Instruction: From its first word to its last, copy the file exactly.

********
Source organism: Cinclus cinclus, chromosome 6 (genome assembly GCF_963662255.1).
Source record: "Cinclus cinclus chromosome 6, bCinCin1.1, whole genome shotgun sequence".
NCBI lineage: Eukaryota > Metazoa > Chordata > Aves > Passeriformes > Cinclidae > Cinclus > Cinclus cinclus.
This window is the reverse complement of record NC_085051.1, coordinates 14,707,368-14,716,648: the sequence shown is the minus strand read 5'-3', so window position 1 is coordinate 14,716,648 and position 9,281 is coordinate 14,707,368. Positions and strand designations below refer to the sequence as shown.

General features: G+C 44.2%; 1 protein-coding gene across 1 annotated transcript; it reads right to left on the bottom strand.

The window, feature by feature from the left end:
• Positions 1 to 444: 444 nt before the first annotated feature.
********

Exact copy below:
Source organism: Cinclus cinclus, chromosome 6 (genome assembly GCF_963662255.1).
Source record: "Cinclus cinclus chromosome 6, bCinCin1.1, whole genome shotgun sequence".
NCBI lineage: Eukaryota > Metazoa > Chordata > Aves > Passeriformes > Cinclidae > Cinclus > Cinclus cinclus.
This window is the reverse complement of record NC_085051.1, coordinates 14,707,368-14,716,648: the sequence shown is the minus strand read 5'-3', so window position 1 is coordinate 14,716,648 and position 9,281 is coordinate 14,707,368. Positions and strand designations below refer to the sequence as shown.

General features: G+C 44.2%; 1 protein-coding gene across 1 annotated transcript; it reads right to left on the bottom strand.

The window, feature by feature from the left end:
• Positions 1 to 444: 444 nt before the first annotated feature.